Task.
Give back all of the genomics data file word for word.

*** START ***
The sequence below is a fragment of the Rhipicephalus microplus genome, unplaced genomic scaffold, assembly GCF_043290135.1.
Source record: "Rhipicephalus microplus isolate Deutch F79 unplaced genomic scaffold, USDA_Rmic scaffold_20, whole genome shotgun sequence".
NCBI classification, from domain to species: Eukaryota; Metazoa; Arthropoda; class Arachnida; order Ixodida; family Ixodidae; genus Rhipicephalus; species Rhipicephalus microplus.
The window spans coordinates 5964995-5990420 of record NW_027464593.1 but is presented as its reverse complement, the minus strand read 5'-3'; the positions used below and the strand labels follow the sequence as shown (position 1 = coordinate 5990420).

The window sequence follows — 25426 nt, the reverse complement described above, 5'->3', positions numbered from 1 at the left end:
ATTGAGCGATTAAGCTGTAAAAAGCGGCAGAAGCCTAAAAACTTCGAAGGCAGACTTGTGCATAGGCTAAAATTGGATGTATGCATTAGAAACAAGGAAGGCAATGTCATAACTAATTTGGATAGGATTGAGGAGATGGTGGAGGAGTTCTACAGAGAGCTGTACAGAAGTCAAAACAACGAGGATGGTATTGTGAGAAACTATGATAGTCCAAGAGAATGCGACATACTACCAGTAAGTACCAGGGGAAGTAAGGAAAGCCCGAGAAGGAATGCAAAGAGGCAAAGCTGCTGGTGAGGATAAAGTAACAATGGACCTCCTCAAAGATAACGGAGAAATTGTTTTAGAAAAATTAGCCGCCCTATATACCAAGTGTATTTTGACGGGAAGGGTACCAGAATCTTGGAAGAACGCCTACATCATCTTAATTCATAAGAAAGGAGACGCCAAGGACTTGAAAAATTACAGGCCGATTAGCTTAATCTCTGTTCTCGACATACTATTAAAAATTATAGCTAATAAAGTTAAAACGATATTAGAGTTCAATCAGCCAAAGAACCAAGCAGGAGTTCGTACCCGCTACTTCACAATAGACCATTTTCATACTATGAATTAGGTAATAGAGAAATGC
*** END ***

The sequence below is a fragment of the Rhipicephalus microplus genome, unplaced genomic scaffold, assembly GCF_043290135.1.
Source record: "Rhipicephalus microplus isolate Deutch F79 unplaced genomic scaffold, USDA_Rmic scaffold_20, whole genome shotgun sequence".
NCBI classification, from domain to species: Eukaryota; Metazoa; Arthropoda; class Arachnida; order Ixodida; family Ixodidae; genus Rhipicephalus; species Rhipicephalus microplus.
The window spans coordinates 5964995-5990420 of record NW_027464593.1 but is presented as its reverse complement, the minus strand read 5'-3'; the positions used below and the strand labels follow the sequence as shown (position 1 = coordinate 5990420).

The window sequence follows — 25426 nt, the reverse complement described above, 5'->3', positions numbered from 1 at the left end:
ATTGAGCGATTAAGCTGTAAAAAGCGGCAGAAGCCTAAAAACTTCGAAGGCAGACTTGTGCATAGGCTAAAATTGGATGTATGCATTAGAAACAAGGAAGGCAATGTCATAACTAATTTGGATAGGATTGAGGAGATGGTGGAGGAGTTCTACAGAGAGCTGTACAGAAGTCAAAACAACGAGGATGGTATTGTGAGAAACTATGATAGTCCAAGAGAATGCGACATACTACCAGTAAGTACCAGGGGAAGTAAGGAAAGCCCGAGAAGGAATGCAAAGAGGCAAAGCTGCTGGTGAGGATAAAGTAACAATGGACCTCCTCAAAGATAACGGAGAAATTGTTTTAGAAAAATTAGCCGCCCTATATACCAAGTGTATTTTGACGGGAAGGGTACCAGAATCTTGGAAGAACGCCTACATCATCTTAATTCATAAGAAAGGAGACGCCAAGGACTTGAAAAATTACAGGCCGATTAGCTTAATCTCTGTTCTCGACATACTATTAAAAATTATAGCTAATAAAGTTAAAACGATATTAGAGTTCAATCAGCCAAAGAACCAAGCAGGAGTTCGTACCCGCTACTTCACAATAGACCATTTTCATACTATGAATTAGGTAATAGAGAAATGC